By Eric Pilgrim | Fort Knox NewsJune 10, 2019
As actors don fairy wings, flowery dresses and Scottish kilts in preparation for rehearsal, Malik Walker goes over his lines.
"First, good Peter Quince, say what the play treats on, then read the names of the actors, and so grow to a point," Walker recites as a fellow actor banters with him in other parts of Scene II of "A Midsummer Night's Dream."
Walker enjoys his job as a bridge crewmember at 502nd Multi-Role Bridge, Company, 19th Engineer Battalion; but he also likes acting.
"It's the best of both worlds being a Soldier and an actor," Walker said during a recent Friday night dress rehearsal at Stithton Baptist Church in Radcliff, Kentucky.
One of the newest members of Hardin County Playhouse, Walker said acting has been in his blood since an early age.
"I've always wanted to get involved in acting," said Walker. "I'm from New York City, and acting is everywhere there. Everywhere you looked, there was something being filmed or recorded; street actors performing. I was drawn to that; I thought that was cool."
Walker said he started pursuing acting while in high school. It wasn't until after he joined the Army and moved to Fort Knox that he was able to get more involved. That first encounter, according to the play's producer, Shameca Freeman, came over a year ago when Walker showed up to learn during a theatre appreciation class.
Freeman said Walker pulled her aside after the class and asked if he could get more involved, so she assigned him to work on the set of a Christmas play.
The Shakespeare role of Nick Bottom in the playhouse's latest play is his first acting role with them; Freeman said while he tends to overthink his role a bit, he is getting good at it.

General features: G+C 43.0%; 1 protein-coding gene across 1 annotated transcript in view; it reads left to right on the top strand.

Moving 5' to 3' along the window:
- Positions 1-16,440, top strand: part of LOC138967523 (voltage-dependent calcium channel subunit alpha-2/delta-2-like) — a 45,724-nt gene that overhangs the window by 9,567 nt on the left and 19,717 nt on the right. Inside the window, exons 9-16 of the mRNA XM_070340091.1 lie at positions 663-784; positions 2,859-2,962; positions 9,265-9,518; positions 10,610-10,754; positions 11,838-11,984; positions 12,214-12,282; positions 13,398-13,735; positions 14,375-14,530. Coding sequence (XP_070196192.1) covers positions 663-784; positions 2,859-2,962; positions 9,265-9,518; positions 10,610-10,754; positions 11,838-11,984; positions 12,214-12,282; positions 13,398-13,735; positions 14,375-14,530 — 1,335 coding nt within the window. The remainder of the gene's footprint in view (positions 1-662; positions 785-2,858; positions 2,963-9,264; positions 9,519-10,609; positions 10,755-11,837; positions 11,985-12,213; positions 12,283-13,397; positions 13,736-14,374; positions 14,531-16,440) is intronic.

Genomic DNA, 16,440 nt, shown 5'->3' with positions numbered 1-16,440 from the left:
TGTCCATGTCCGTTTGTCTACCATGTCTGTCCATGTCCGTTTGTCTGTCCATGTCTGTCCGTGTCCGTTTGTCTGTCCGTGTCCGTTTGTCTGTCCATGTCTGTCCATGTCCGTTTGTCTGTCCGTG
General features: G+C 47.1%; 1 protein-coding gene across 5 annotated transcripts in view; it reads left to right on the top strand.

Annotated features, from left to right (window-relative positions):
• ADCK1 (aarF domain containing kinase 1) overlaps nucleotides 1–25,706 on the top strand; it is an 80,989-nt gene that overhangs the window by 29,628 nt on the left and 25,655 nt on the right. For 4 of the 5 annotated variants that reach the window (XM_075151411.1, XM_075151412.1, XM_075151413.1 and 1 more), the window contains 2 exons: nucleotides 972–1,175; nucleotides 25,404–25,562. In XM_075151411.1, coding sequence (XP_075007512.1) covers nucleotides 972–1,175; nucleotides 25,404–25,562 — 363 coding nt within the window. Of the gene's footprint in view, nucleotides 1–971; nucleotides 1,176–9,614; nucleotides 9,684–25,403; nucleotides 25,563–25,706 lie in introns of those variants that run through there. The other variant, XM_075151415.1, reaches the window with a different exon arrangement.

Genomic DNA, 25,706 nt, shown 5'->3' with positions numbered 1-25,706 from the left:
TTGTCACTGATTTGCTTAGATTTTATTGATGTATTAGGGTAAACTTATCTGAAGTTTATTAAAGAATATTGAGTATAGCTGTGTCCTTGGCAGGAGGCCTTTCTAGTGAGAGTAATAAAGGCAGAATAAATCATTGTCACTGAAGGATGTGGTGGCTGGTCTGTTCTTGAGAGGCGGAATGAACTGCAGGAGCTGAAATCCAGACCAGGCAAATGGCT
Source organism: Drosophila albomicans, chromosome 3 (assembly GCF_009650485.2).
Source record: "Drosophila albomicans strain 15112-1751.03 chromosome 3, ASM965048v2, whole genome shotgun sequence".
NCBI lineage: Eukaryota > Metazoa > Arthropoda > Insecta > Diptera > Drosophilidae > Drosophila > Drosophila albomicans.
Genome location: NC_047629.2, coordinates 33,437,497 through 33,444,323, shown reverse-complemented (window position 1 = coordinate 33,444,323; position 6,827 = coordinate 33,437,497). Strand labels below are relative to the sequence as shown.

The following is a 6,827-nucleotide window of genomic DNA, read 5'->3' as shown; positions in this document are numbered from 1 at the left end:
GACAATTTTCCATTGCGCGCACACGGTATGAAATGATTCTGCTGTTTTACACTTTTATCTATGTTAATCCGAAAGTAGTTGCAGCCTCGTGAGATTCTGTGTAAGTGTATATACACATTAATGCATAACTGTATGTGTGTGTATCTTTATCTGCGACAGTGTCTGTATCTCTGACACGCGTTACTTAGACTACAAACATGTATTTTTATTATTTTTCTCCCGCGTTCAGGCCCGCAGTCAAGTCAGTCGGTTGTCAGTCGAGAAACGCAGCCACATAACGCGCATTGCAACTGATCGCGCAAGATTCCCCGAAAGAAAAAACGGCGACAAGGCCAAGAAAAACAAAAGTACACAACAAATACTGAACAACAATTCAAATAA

"I'm trying to get him to learn to go with it more; react rather than trying to analyze everything," said Freeman.
Considered one of Shakespeare's most beloved of comedy plays, A Midsummer Night's Dream is a busy romp in the murky waters of love, especially when fairies get involved behind the scenes. According to various sites devoted to Shakespearean theatre, the play centers around the marriage of the Duke of Athens, Greece -- Theseus, and former Amazon queen Hippolyta.
Walker's character is one of six amateur actors, called mechanicals, who are controlled in the forest by the fairies, where much of the play is set. Chaos quickly becomes the norm as four different but interconnecting plots frolic together in lighthearted fun.
One of the main characters -- as the guy who turns into a donkey -- Walker said it is a privilege to take on such a challenging role, or any role for that matter.
"I don't want to be the center of attention, but I like being there and having people enjoy what you do for fun," Walker said. "I like to talk so I thought, 'Why not put that to good use?'"
Walker said he sees a lot of correlation between the world of acting and being a Soldier in the U.S. Army.
"In the military, you have military bearing; you know discipline, right from wrong, what to say, what not to say how to show respect, and how to give respect," said Walker. "It's the same if you're working in a company of a theatre, or working on a stage or a set. There's a chain of command, there's rules to follow; you can't always do what you want to do.
"I find that using what I've learned in the military works with what else I want to do someday -- have an acting career."
Freeman said Walker is talented enough that she is already scheming ways to have him act in future plays. When he gets out of the Army someday to pursue a career in acting, something on which he already has his sights--
"I really think he can make it as an actor," said Freeman. "He's super talented and a dream to work with."
(Editor's Note: "A Midsummer Night's Dream" will perform at Radcliff City Park two nights only; June 22-23. As part of Shakespeare in the Park, the festivities will begin each day at 3 p.m., culminating with the performance beginning at 7 p.m. Admission to the festival is $5, which includes the entertainment and play.)